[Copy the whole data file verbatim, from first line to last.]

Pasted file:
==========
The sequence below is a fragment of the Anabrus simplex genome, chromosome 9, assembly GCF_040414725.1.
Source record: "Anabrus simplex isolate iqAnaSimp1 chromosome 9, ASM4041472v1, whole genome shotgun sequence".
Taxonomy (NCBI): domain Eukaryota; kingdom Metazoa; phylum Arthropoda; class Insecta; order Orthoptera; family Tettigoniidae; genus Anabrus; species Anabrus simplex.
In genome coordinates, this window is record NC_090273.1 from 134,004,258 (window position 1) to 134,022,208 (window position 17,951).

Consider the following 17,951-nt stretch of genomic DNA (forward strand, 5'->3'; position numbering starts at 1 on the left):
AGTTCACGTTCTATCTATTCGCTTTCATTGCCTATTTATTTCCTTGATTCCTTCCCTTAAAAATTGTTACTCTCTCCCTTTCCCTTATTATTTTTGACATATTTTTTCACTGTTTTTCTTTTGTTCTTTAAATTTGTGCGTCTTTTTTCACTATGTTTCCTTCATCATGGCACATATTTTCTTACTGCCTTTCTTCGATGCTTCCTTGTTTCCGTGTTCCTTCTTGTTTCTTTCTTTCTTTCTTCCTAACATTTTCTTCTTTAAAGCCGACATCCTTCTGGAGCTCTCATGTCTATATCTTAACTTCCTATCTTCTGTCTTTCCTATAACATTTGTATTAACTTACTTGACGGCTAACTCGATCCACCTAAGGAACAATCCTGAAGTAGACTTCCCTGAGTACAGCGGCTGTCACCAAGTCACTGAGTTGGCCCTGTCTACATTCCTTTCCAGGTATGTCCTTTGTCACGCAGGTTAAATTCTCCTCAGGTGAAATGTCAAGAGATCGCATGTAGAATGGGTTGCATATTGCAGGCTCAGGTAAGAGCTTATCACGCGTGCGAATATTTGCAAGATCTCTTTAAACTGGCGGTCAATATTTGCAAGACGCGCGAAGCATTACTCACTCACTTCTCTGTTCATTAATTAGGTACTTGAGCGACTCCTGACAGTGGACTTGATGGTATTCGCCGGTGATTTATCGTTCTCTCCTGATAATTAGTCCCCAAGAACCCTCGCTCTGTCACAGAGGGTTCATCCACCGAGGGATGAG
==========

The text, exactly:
The sequence below is a fragment of the Anabrus simplex genome, chromosome 9, assembly GCF_040414725.1.
Source record: "Anabrus simplex isolate iqAnaSimp1 chromosome 9, ASM4041472v1, whole genome shotgun sequence".
Taxonomy (NCBI): domain Eukaryota; kingdom Metazoa; phylum Arthropoda; class Insecta; order Orthoptera; family Tettigoniidae; genus Anabrus; species Anabrus simplex.
In genome coordinates, this window is record NC_090273.1 from 134,004,258 (window position 1) to 134,022,208 (window position 17,951).

Consider the following 17,951-nt stretch of genomic DNA (forward strand, 5'->3'; position numbering starts at 1 on the left):
AGTTCACGTTCTATCTATTCGCTTTCATTGCCTATTTATTTCCTTGATTCCTTCCCTTAAAAATTGTTACTCTCTCCCTTTCCCTTATTATTTTTGACATATTTTTTCACTGTTTTTCTTTTGTTCTTTAAATTTGTGCGTCTTTTTTCACTATGTTTCCTTCATCATGGCACATATTTTCTTACTGCCTTTCTTCGATGCTTCCTTGTTTCCGTGTTCCTTCTTGTTTCTTTCTTTCTTTCTTCCTAACATTTTCTTCTTTAAAGCCGACATCCTTCTGGAGCTCTCATGTCTATATCTTAACTTCCTATCTTCTGTCTTTCCTATAACATTTGTATTAACTTACTTGACGGCTAACTCGATCCACCTAAGGAACAATCCTGAAGTAGACTTCCCTGAGTACAGCGGCTGTCACCAAGTCACTGAGTTGGCCCTGTCTACATTCCTTTCCAGGTATGTCCTTTGTCACGCAGGTTAAATTCTCCTCAGGTGAAATGTCAAGAGATCGCATGTAGAATGGGTTGCATATTGCAGGCTCAGGTAAGAGCTTATCACGCGTGCGAATATTTGCAAGATCTCTTTAAACTGGCGGTCAATATTTGCAAGACGCGCGAAGCATTACTCACTCACTTCTCTGTTCATTAATTAGGTACTTGAGCGACTCCTGACAGTGGACTTGATGGTATTCGCCGGTGATTTATCGTTCTCTCCTGATAATTAGTCCCCAAGAACCCTCGCTCTGTCACAGAGGGTTCATCCACCGAGGGATGAG